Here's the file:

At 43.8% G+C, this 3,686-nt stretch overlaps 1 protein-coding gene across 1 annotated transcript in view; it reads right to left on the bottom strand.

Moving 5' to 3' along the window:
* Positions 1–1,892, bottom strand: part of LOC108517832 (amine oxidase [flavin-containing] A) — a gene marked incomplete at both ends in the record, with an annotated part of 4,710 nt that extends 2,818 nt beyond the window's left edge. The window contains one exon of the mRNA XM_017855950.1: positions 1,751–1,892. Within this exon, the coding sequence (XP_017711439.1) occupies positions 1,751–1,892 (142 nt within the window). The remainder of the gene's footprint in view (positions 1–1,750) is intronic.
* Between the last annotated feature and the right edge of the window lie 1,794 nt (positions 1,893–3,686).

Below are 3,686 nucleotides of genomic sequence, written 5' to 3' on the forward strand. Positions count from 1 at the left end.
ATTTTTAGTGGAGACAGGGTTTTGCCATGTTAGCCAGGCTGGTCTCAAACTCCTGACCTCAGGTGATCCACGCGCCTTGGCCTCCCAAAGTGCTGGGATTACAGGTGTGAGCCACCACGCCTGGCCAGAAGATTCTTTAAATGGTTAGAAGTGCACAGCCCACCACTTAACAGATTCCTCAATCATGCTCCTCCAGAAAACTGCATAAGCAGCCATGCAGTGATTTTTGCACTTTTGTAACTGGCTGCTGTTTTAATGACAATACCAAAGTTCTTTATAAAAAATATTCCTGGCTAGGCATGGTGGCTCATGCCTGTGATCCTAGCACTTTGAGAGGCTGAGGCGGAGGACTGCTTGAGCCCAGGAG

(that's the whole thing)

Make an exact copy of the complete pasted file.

At 43.8% G+C, this 3,686-nt stretch overlaps 1 protein-coding gene across 1 annotated transcript in view; it reads right to left on the bottom strand.

Moving 5' to 3' along the window:
* Positions 1–1,892, bottom strand: part of LOC108517832 (amine oxidase [flavin-containing] A) — a gene marked incomplete at both ends in the record, with an annotated part of 4,710 nt that extends 2,818 nt beyond the window's left edge. The window contains one exon of the mRNA XM_017855950.1: positions 1,751–1,892. Within this exon, the coding sequence (XP_017711439.1) occupies positions 1,751–1,892 (142 nt within the window). The remainder of the gene's footprint in view (positions 1–1,750) is intronic.
* Between the last annotated feature and the right edge of the window lie 1,794 nt (positions 1,893–3,686).

Below are 3,686 nucleotides of genomic sequence, written 5' to 3' on the forward strand. Positions count from 1 at the left end.
ATTTTTAGTGGAGACAGGGTTTTGCCATGTTAGCCAGGCTGGTCTCAAACTCCTGACCTCAGGTGATCCACGCGCCTTGGCCTCCCAAAGTGCTGGGATTACAGGTGTGAGCCACCACGCCTGGCCAGAAGATTCTTTAAATGGTTAGAAGTGCACAGCCCACCACTTAACAGATTCCTCAATCATGCTCCTCCAGAAAACTGCATAAGCAGCCATGCAGTGATTTTTGCACTTTTGTAACTGGCTGCTGTTTTAATGACAATACCAAAGTTCTTTATAAAAAATATTCCTGGCTAGGCATGGTGGCTCATGCCTGTGATCCTAGCACTTTGAGAGGCTGAGGCGGAGGACTGCTTGAGCCCAGGAG